Marcus Christopher Montgomery II
Funny how, when some part of us is injured or broken, we not only stop using it, we stop trusting it, certain that it will let us down or that we can't stand the pain. So we engage in avoidance behaviors, when what we really need to do is let ourselves feel. As a friend said to me, we can lose a piece of our hearts, but our hearts never get any smaller.
I lost a big piece of my heart on Saturday. Bubba, whose real name was Marcus Christopher Montgomery II, never really recovered from the dental surgery on Friday. Although we took no x-rays, we feel certain that he had some tumors growing on or near his lungs that were slowly decreasing the ability of his lungs to move oxygen throughout his body, something that didn't become apparent until he went under anesthesia. I brought him home Friday night, weak and uncomfortable, where he spent most of the evening lying on an electric blanket in our sunroom--his usual sleeping spot. But he never relaxed. If he fell asleep he couldn't keep moving air through his lungs and he'd wake up. He wasn't interested in food or water. When I came home from rehearsal, he purred for a couple of seconds and pressed his head against my hand, but it was clear he wasn't doing well.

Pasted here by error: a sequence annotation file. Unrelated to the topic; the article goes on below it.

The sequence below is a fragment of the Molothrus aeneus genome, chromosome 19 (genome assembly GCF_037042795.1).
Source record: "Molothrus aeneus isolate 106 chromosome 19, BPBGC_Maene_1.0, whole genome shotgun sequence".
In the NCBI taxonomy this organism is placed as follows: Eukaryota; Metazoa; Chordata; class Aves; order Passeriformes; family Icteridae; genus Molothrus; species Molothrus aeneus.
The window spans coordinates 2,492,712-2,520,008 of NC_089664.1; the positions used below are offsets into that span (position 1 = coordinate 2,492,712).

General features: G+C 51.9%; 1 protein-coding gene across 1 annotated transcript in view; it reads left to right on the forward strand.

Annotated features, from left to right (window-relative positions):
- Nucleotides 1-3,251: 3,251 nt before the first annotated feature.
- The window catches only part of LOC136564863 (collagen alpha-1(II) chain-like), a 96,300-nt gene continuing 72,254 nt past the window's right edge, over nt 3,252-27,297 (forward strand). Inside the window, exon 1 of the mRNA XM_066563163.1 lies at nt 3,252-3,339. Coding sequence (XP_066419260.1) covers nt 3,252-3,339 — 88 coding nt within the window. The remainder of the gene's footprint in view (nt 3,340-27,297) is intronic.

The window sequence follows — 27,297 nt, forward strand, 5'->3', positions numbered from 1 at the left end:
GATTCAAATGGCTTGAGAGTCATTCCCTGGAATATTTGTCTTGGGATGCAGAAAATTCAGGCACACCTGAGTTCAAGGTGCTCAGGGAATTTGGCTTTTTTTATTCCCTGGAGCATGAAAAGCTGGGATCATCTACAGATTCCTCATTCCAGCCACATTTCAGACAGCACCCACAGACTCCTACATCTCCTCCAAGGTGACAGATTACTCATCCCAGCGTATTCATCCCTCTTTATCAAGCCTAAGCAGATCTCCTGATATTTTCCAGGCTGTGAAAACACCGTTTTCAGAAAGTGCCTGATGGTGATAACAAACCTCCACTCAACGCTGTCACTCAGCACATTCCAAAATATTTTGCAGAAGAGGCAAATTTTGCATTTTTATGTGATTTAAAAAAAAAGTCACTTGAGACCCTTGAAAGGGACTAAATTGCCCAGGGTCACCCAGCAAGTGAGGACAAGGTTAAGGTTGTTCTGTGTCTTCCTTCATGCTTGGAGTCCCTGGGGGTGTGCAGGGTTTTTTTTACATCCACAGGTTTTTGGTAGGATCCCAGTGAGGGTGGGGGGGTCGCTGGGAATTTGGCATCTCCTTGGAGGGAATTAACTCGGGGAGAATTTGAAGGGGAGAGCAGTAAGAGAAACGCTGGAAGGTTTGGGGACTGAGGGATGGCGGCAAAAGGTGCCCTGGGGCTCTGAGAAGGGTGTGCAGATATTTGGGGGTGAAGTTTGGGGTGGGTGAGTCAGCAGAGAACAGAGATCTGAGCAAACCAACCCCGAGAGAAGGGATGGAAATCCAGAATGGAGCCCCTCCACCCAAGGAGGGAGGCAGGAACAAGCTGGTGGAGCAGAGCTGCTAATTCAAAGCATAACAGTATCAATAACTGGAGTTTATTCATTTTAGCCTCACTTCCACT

JT thought he would recover, but I had a feeling he would not.
When I got up to check on him in the night, he had moved from the sunroom just into the living room and was lying on a corner of the rug. I think he was just looking for a place where it would be easier to breathe. I laid on the floor with him for over an hour, before moving him back to the loveseat. His paws were cold, and he was beginning to shiver. He didn't cry out when I picked him up, but made a little noise of protest. I'm sure that holding him made it harder for him to breathe. I checked on him twice more. No one got any sleep Friday night.